Though only 46 when he died in an automobile accident in 1960, Albert Camus lived long enough to experience the extremes of both reverence and revulsion. Publication of his astounding first novel, The Stranger, in France in 1942 transformed Camus into a literary rock star, a war-weary generation’s fulfillment of Hemingway’s demand for “a built-in, shockproof, shit detector.” Camus burnished his reputation with The Myth of Sisyphus (1942) and The Plague (1947), becoming, with Jean-Paul Sartre and Simone de Beauvoir, a leader of the hottest movement in European thought: Existentialism. However, Camus’ refusal to embrace the glib politics of his contemporaries and a nasty spat with Sartre led to ostracism by cultural trendsetters. By 1957, when he was awarded the Nobel Prize in Literature, five months after publishing The Fall, his acid portrait of a cynic, Camus suffered depression over his rejection by the intellectual elite of France, a country in which he, a native of Algeria, was an outsider. He remains an outsider: A recent effort to move his remains to lie beside Voltaire, Rousseau and Hugo in Paris’ Pantheon failed.
In the United States, though, Camus has always been adored. Inverting the Jerry Lewis syndrome, Americans have taken to Camus while Balzac and Stendhal remain esoteric imports. Books about Camus are most often written in English (disclosure: I have published three). Robert Zaretsky’s second book on Camus arrived in time for the centenary of the novelist’s birth, on Nov. 7. In his first, Albert Camus: Elements of a Life (2010), Zaretsky, a professor of French history at the University of Houston, devotes chapters to key moments in the author’s career. In his cogent new book, A Life Worth Living: Albert Camus and the Quest for Meaning, Zaretsky proceeds topically, with chapters on absurdity, silence, measure, fidelity and revolt. For each, he situates Camus’ thoughts within their historical context. The dire plight of the conquered Berbers, which Camus reported on, and the extermination of France’s Jews, which he resisted, concentrated his mind on the absurdity of the human condition and the social order. Camus’ own predicament as an Algerian of European descent sympathetic to both sides of the Algerian War led him to recognize a collision of incommensurable truths and embrace classical moderation. Visceral revulsion at torture and execution made him reject abstractions that rationalize injustice and instead struggle for what he called “a world in which murder is not legitimized.”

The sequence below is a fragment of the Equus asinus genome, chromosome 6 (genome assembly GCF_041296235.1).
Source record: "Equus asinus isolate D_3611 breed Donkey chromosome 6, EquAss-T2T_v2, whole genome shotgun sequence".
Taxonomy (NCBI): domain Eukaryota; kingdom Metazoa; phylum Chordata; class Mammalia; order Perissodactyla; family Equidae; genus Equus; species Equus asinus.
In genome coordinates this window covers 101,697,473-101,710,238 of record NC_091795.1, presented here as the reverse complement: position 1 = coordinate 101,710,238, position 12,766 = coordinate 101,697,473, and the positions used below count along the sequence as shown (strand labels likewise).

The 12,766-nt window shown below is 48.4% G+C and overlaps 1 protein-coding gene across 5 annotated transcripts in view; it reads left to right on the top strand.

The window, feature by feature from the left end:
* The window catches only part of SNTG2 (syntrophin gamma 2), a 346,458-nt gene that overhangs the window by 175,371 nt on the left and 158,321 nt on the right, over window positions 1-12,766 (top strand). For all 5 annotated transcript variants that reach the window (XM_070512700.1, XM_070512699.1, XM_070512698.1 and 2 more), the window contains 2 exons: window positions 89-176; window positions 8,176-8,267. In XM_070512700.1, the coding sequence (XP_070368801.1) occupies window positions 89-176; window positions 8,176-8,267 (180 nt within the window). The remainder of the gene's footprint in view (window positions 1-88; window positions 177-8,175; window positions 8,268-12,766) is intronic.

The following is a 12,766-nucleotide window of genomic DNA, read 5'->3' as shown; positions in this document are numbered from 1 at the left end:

Zaretsky identifies Camus as a moralist, not a moralizer, one who poses questions rather than imposes answers. Like such courageous moralists as Montaigne, Voltaire, Hugo and Zola, Camus extended his private quest for truth into the public sphere. Zaretsky highlights “Camus’s lucidity in recognizing our absurd condition, his inattentiveness to the silences of the world and its denizens, his fidelity to our common condition, his insistence on measure when we rebel against those who deny our shared humanity.” In pithy prose worthy of his subject, Zaretsky reminds us that, in an age of suicide bombings and state-sanctioned murder, Camus is an author worth reading.